Wash the snap peas and remove their strings, if any. Put a pot on to boil, add salt. Have a colander in the sink and a bowl of ice-water close by. When the water comes to a boil, add peas. Cook for only 1½ to 2 minutes. (You want peas to be bright green and crispy, nearly tender.) Empty into colander. Transfer peas to bowl of ice water for one or two minutes to cool. Remove from water. Place in a clean kitchen towel, and roll and pat to dry. (At this point you can put them in a plastic bag and put in the refrigerator if you’re preparing ahead.) Otherwise set aside as you prepare the other ingredients.

Remove the stems from the mushrooms and slice fairly thinly. Cut the ginger into tiny “matchsticks”.  (Whether you opt for 1 or 2 tablespoons is entirely dependent on your love and tolerance of spicy warm ginger.) Thinly slice the shallots.

Heat the canola and sesame oils in a good-size skillet over medium heat. When oil is shimmering, add the shallots and, stirring constantly, cook for 1 to 2 minutes.

Add the ginger. Stirring constantly, cook about 30 seconds, then add mushrooms, and cook for 2 to 3 minutes longer. They’ll have begun to release some of their liquid and have started to sizzle. Raise heat to medium-high and add the peas. Stir occasionally, allowing peas to be touched by bits of brown. Add the soy sauce and cooking sherry, deglazing the pan of brown bits. (Taste for salt, adding a bit more soy if needed.) Add a pat of butter, stir to melt and glisten the peas and mushrooms. Serve.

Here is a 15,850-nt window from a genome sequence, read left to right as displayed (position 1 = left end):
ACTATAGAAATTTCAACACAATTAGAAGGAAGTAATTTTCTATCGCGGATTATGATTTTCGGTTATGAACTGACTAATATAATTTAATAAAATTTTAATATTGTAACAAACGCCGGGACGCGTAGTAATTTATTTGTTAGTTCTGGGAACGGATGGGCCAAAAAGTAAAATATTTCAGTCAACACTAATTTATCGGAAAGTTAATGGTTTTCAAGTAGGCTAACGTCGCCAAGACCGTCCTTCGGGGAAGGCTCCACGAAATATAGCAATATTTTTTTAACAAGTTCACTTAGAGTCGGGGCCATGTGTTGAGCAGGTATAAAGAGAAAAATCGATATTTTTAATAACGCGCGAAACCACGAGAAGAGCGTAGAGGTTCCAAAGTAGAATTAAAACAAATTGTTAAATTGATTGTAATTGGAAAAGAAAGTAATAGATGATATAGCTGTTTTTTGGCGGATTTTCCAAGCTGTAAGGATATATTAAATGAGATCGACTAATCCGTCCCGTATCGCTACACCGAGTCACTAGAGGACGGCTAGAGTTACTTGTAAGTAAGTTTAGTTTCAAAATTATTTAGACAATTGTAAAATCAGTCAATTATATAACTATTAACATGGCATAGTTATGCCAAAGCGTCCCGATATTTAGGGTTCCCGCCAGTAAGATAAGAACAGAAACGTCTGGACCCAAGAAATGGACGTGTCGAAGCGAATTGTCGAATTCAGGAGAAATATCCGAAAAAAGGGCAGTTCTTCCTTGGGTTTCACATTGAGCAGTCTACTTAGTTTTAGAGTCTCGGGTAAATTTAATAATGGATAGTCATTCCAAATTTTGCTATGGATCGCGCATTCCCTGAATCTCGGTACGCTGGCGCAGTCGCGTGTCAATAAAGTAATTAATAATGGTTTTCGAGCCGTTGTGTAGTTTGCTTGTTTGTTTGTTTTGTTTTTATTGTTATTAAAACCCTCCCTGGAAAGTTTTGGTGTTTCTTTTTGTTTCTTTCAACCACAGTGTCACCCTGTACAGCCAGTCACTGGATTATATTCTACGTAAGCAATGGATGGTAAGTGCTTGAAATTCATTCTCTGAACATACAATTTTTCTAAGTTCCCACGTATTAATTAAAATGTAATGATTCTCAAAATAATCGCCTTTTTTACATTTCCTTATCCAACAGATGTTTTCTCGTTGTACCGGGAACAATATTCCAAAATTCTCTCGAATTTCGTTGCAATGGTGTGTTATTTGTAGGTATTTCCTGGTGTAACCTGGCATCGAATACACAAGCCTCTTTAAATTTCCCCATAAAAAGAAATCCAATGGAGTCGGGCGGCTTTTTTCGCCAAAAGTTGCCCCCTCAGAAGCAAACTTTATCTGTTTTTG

Printer-friendly version of the sugar snap peas, click here.

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Ever hear of forbidden rice? It’s the deepest darkest shade of purple – like aubergine. Royal purple. With all its brilliant color (phytochemicals) it’s rich in antioxidants. (The stuff that protects our cells from free-radical damage.) It’s a whole-grain, even more nutritious than its brown cousin, but cooks in only slightly more time than its white relative. (About 30 minutes.) I suppose it was chosen for this menu for obvious reasons. How can one not be a little tempted – at least intrigued – by what’s labeled forbidden? It got its name in ancient China when it was grown and harvested and fed to only the Emperor. Anyone caught with purple grains between his teeth was summarily executed. Well, perhaps I’m playing loose with the facts there, but it makes a rather dramatic story. And a great introduction for a side dish for lovers. (It’s not on every market’s shelf, but some of the better-stocked markets will carry it. It costs more of course, but it’s not prohibitive…a small bag will make enough rice to feed 8 to 10 and cost about $5.00.)

oh-so Forbidden Rice

(will serve 4)

  • 1 cup forbidden rice
  • 1¾ cups water
  • ½ teaspoon salt
  • 1 teaspoon butter
  • optional: 1 teaspoon chicken bouillon (I like Better than Bouillon – concentrated, natural good flavor)
  • chives, finely chopped

Bring water to boil, add salt, butter and bouillon (if using.) Add rice, stir, return to boil, then lower temperature to simmer. Cook on simmer for 30-35 minutes. (My simmer took 35.) Turn the heat off and allow pan to sit for 5 minutes or so before removing the lid. Fluff rice with a fork. Return the lid if not serving immediately. Before serving sprinkle with chopped chives.